Founded in 2001
4.8 Million Served


Judicial Branch

The Judicial Branch is the only wing of government not directly elected by the populace. Instead of being elected, members of the Judicial Branch are appointed by the President and confirmed by the Senate.

The head office of the American Judiciary is the United States Supreme Court. The Court is composed of 9 judges. There are no term limits to being a Supreme Court judge. A judge will leave office upon retirement or death, with death usually following closely upon retirement.

The Supreme Court is the highest of several federal courts where cases and appeals are brought before federal judges. These lower federal courts are arranged around the nation geographically. There are also 13 United States courts of appeals.

The main duty of the Judicial Branch is to interpret the Constitution as it applies to the laws of the nation. For instance, if Congress were to pass a law prohibiting equal protection under the law or refusing the right to assemble peaceably, the Supreme Court would be where Americans could challenge the Constitutional nature of that law.

It is imperative to keep the Judicial Branch in our prayers as they use ethical and moral standards to interpret America’s Constitution as it applies to her modern laws.

Featured Member of the Judicial Branch for Prayer


Judge Merrick Garland, Chief Judge, U.S. Court of Appeals for the District of Columbia Circuit

Merrick Brian Garland was born in November 1952 in Chicago, Illinois. He graduated from Nieles West High School in Skokie, Illinois, and was named one of 19 members of the Presidential Scholars Program by President Richard Nixon. He graduated from Harvard College, first in his class, and then from Harvard Law School, where he was a member of the Law Review. He clerked for a judge at the Court of Appeals and later for Justice William Brennan, Jr., of the Supreme Court.

Garland served as a Special Assistant to the Attorney General of the U.S., and then went into private practice for four years. He was an Assistant U.S. Attorney in the District of Columbia. He also taught antitrust law at Harvard Law School.

President Bill Clinton nominated Garland to the D.C. Circuit and he received his commission in March 1997. He became chief Judge on February 12, 2013.

He is married to Lynn, and has two daughters.

IN THE NEWS: A prisoner will be allowed to make his case for renunciation of his U.S. citizenship, Judge Merrick Garland of the DC Court of Appeals said. Aaron Schnitzler, a South Dakota state prisoner, is nearing the end of a 15-year sentence for sexual conduct with a child under the age of 16. Starting in about 2010, he embarked on what Judge Garland termed a “merry-go-round” of entreaties to a variety of federal agencies, in search of his citizenship renunciation. Frustrated, he sued. Among other arguments, the government said an in-person interview is required to request renunciation. But, since Schnitzler is incarcerated, such an interview was impossible. He’d have to wait until he was released. Not good enough, Schnitzler says. “’I want to renounce citizenship while in prison right now!’ he said,” Garland recounted. “It may well seem incongruous that, at a time when many people are trying hard to obtain American citizenship, Schnitzler regards himself as ‘injured’ by his inability to renounce it,” Garland wrote. “Nonetheless, the fact that we, or the government’s attorneys, would not ourselves feel ‘prejudiced’ by being required to remain in citizenship status does not mean that Schnitzler has not suffered an injury in fact.”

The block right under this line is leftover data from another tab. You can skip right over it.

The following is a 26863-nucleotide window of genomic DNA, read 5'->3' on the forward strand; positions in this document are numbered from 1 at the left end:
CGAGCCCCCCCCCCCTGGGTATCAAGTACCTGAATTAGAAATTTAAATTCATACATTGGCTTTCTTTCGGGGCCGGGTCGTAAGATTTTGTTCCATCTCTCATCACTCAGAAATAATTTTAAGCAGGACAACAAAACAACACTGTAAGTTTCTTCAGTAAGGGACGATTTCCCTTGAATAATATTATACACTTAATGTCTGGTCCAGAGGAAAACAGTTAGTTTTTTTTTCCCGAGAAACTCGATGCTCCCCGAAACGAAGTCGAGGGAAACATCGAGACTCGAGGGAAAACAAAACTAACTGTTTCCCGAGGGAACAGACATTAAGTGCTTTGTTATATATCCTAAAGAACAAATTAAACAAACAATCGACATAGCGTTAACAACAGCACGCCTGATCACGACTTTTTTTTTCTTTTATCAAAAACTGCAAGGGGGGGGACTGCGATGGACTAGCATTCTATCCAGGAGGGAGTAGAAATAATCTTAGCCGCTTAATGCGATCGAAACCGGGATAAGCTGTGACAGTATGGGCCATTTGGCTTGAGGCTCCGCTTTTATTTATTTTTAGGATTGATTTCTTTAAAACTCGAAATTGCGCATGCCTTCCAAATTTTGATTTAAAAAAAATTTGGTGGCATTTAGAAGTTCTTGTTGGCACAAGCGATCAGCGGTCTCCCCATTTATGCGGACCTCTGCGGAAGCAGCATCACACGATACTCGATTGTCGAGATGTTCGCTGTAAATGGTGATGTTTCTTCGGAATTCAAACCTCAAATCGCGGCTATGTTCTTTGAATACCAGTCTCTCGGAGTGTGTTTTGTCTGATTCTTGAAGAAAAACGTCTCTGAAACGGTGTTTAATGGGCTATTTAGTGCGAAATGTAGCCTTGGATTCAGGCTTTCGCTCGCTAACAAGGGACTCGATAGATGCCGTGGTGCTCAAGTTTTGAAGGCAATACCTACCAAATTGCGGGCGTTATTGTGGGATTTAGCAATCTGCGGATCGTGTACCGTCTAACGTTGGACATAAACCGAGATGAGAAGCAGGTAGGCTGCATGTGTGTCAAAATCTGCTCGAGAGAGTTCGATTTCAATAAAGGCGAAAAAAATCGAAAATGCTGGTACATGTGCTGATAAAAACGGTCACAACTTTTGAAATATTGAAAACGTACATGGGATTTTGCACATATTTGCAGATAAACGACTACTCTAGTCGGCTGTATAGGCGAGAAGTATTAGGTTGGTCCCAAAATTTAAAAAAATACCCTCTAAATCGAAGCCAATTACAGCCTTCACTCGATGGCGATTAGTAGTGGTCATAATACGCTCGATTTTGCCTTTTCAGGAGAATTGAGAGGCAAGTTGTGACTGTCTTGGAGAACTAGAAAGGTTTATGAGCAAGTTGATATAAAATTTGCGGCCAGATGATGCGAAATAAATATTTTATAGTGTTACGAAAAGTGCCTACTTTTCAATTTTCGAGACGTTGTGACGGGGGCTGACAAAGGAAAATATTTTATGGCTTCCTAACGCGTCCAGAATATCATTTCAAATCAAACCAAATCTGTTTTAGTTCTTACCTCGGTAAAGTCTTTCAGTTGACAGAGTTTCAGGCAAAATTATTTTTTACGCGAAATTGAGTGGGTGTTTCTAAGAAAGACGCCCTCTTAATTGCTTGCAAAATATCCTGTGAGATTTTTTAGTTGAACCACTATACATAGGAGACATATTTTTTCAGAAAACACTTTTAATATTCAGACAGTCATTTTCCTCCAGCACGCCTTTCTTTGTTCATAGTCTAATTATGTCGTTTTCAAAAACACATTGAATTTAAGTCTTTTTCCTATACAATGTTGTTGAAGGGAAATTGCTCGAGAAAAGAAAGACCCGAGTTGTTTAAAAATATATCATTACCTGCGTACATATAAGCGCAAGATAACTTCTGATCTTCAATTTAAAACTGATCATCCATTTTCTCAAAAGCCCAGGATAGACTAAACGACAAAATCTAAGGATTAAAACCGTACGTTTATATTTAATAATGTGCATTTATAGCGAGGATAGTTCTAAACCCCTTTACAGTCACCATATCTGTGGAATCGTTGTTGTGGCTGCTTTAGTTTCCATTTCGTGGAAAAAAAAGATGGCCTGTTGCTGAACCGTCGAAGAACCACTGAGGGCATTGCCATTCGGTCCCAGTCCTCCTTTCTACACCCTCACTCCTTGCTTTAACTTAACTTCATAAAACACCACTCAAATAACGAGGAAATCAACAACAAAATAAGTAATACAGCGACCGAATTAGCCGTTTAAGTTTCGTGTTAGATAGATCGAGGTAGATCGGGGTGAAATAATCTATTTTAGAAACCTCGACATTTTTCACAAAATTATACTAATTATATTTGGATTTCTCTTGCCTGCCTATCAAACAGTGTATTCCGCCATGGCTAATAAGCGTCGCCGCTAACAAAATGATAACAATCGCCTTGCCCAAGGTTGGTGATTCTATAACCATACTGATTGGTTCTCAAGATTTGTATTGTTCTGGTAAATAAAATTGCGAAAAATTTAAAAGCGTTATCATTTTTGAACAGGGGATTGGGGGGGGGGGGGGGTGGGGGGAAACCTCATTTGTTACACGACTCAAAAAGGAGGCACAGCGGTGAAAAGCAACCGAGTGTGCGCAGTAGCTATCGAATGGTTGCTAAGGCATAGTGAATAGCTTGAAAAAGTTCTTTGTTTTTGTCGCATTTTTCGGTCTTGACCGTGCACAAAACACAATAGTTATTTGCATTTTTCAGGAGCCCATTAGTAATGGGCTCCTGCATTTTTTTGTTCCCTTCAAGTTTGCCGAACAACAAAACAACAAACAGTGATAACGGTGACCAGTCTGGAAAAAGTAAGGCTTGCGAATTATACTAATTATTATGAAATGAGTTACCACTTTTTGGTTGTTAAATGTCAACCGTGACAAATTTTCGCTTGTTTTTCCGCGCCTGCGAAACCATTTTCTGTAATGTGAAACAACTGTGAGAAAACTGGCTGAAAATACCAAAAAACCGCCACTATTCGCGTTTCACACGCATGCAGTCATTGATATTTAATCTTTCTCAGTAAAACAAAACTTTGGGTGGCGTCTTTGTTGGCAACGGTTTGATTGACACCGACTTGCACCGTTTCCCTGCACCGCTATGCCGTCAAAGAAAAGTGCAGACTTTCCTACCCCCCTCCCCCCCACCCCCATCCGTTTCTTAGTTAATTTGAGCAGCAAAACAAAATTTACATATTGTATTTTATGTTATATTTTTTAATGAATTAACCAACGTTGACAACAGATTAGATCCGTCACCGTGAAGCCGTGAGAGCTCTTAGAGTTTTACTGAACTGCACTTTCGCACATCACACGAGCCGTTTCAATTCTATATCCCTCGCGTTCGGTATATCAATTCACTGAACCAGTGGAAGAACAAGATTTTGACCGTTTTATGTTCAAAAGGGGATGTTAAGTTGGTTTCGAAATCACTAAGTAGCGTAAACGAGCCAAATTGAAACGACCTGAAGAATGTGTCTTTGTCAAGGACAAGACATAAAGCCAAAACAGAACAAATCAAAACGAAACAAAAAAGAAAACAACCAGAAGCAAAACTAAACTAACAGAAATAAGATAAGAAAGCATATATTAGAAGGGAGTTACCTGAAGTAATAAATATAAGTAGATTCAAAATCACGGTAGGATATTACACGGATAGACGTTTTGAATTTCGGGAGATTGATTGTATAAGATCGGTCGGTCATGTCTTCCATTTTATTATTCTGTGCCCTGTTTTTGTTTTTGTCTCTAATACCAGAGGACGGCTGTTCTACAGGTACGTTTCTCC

US Supreme Court Seal

The Court

Judicial Branch Prayer Needs


Two federal appeals court rulings put the issue of ObamaCare subsidies in limbo this week, with one court invalidating some of them and the other upholding all of them. Appeals and a possible Supreme Court ruling are in the future.

A federal judge’s ruling that California’s death penalty is unconstitutional was described by legal experts as stunning and unprecedented. Decades-long delays and uncertainties violate the ban on cruel and unusual punishment, he ruled.

Pray about the rulings of the courts and how they impact individuals, families, businesses and communities.